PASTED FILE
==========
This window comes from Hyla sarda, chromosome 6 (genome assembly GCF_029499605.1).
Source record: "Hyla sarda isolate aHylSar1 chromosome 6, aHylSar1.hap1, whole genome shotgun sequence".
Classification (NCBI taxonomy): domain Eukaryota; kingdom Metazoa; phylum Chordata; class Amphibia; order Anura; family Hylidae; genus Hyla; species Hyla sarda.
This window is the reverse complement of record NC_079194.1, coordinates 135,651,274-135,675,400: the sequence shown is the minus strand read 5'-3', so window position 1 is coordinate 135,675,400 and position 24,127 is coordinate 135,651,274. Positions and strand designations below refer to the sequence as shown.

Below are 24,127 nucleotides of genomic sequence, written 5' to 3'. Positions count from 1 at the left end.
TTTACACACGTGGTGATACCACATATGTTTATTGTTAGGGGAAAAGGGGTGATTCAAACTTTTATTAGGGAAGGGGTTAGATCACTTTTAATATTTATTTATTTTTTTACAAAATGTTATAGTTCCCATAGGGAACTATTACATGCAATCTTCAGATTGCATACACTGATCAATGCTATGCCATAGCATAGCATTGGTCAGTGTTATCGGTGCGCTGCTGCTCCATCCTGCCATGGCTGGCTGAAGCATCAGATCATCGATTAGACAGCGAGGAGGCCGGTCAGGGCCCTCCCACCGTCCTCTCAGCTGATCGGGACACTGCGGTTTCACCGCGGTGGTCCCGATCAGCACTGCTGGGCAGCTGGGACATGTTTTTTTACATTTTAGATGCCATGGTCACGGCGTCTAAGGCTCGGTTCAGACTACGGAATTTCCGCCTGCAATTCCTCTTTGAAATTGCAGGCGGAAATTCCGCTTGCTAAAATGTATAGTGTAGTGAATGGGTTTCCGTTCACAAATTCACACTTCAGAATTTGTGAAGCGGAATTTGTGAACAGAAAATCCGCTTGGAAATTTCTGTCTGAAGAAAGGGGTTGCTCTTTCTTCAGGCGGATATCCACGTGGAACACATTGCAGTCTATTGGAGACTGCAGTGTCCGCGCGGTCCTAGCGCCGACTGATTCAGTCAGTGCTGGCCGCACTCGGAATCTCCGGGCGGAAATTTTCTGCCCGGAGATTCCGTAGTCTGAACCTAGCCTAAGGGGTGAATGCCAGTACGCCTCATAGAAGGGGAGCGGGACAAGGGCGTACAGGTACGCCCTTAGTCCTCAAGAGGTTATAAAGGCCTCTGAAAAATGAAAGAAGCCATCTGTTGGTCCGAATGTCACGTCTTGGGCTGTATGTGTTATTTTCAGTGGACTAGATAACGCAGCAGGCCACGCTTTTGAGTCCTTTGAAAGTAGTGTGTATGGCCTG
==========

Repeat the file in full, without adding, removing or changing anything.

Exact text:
This window comes from Hyla sarda, chromosome 6 (genome assembly GCF_029499605.1).
Source record: "Hyla sarda isolate aHylSar1 chromosome 6, aHylSar1.hap1, whole genome shotgun sequence".
Classification (NCBI taxonomy): domain Eukaryota; kingdom Metazoa; phylum Chordata; class Amphibia; order Anura; family Hylidae; genus Hyla; species Hyla sarda.
This window is the reverse complement of record NC_079194.1, coordinates 135,651,274-135,675,400: the sequence shown is the minus strand read 5'-3', so window position 1 is coordinate 135,675,400 and position 24,127 is coordinate 135,651,274. Positions and strand designations below refer to the sequence as shown.

Below are 24,127 nucleotides of genomic sequence, written 5' to 3'. Positions count from 1 at the left end.
TTTACACACGTGGTGATACCACATATGTTTATTGTTAGGGGAAAAGGGGTGATTCAAACTTTTATTAGGGAAGGGGTTAGATCACTTTTAATATTTATTTATTTTTTTACAAAATGTTATAGTTCCCATAGGGAACTATTACATGCAATCTTCAGATTGCATACACTGATCAATGCTATGCCATAGCATAGCATTGGTCAGTGTTATCGGTGCGCTGCTGCTCCATCCTGCCATGGCTGGCTGAAGCATCAGATCATCGATTAGACAGCGAGGAGGCCGGTCAGGGCCCTCCCACCGTCCTCTCAGCTGATCGGGACACTGCGGTTTCACCGCGGTGGTCCCGATCAGCACTGCTGGGCAGCTGGGACATGTTTTTTTACATTTTAGATGCCATGGTCACGGCGTCTAAGGCTCGGTTCAGACTACGGAATTTCCGCCTGCAATTCCTCTTTGAAATTGCAGGCGGAAATTCCGCTTGCTAAAATGTATAGTGTAGTGAATGGGTTTCCGTTCACAAATTCACACTTCAGAATTTGTGAAGCGGAATTTGTGAACAGAAAATCCGCTTGGAAATTTCTGTCTGAAGAAAGGGGTTGCTCTTTCTTCAGGCGGATATCCACGTGGAACACATTGCAGTCTATTGGAGACTGCAGTGTCCGCGCGGTCCTAGCGCCGACTGATTCAGTCAGTGCTGGCCGCACTCGGAATCTCCGGGCGGAAATTTTCTGCCCGGAGATTCCGTAGTCTGAACCTAGCCTAAGGGGTGAATGCCAGTACGCCTCATAGAAGGGGAGCGGGACAAGGGCGTACAGGTACGCCCTTAGTCCTCAAGAGGTTATAAAGGCCTCTGAAAAATGAAAGAAGCCATCTGTTGGTCCGAATGTCACGTCTTGGGCTGTATGTGTTATTTTCAGTGGACTAGATAACGCAGCAGGCCACGCTTTTGAGTCCTTTGAAAGTAGTGTGTATGGCCTG